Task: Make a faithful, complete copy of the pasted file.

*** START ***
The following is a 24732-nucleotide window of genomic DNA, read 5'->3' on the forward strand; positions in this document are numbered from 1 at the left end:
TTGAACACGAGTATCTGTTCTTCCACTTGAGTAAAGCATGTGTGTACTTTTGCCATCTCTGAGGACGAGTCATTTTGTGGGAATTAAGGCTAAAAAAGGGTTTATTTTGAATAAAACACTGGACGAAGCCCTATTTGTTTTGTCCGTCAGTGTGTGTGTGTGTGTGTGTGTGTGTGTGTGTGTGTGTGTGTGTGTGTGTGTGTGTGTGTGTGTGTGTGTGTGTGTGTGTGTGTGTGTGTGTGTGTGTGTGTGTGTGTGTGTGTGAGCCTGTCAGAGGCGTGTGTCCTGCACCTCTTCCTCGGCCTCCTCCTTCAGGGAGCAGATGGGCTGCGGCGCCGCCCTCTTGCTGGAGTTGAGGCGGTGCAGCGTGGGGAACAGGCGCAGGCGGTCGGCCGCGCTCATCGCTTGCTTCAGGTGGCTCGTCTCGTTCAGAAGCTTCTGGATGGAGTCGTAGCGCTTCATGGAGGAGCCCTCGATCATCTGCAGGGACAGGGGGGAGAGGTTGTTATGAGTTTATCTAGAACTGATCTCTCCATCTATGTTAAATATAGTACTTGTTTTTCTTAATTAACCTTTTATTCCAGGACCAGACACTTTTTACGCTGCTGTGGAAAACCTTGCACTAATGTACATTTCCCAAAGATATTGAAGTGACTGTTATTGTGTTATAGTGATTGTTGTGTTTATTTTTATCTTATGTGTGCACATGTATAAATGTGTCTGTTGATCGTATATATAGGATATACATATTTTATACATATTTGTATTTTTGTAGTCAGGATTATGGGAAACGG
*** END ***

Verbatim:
The following is a 24732-nucleotide window of genomic DNA, read 5'->3' on the forward strand; positions in this document are numbered from 1 at the left end:
TTGAACACGAGTATCTGTTCTTCCACTTGAGTAAAGCATGTGTGTACTTTTGCCATCTCTGAGGACGAGTCATTTTGTGGGAATTAAGGCTAAAAAAGGGTTTATTTTGAATAAAACACTGGACGAAGCCCTATTTGTTTTGTCCGTCAGTGTGTGTGTGTGTGTGTGTGTGTGTGTGTGTGTGTGTGTGTGTGTGTGTGTGTGTGTGTGTGTGTGTGTGTGTGTGTGTGTGTGTGTGTGTGTGTGTGTGTGTGTGTGTGTGTGAGCCTGTCAGAGGCGTGTGTCCTGCACCTCTTCCTCGGCCTCCTCCTTCAGGGAGCAGATGGGCTGCGGCGCCGCCCTCTTGCTGGAGTTGAGGCGGTGCAGCGTGGGGAACAGGCGCAGGCGGTCGGCCGCGCTCATCGCTTGCTTCAGGTGGCTCGTCTCGTTCAGAAGCTTCTGGATGGAGTCGTAGCGCTTCATGGAGGAGCCCTCGATCATCTGCAGGGACAGGGGGGAGAGGTTGTTATGAGTTTATCTAGAACTGATCTCTCCATCTATGTTAAATATAGTACTTGTTTTTCTTAATTAACCTTTTATTCCAGGACCAGACACTTTTTACGCTGCTGTGGAAAACCTTGCACTAATGTACATTTCCCAAAGATATTGAAGTGACTGTTATTGTGTTATAGTGATTGTTGTGTTTATTTTTATCTTATGTGTGCACATGTATAAATGTGTCTGTTGATCGTATATATAGGATATACATATTTTATACATATTTGTATTTTTGTAGTCAGGATTATGGGAAACGG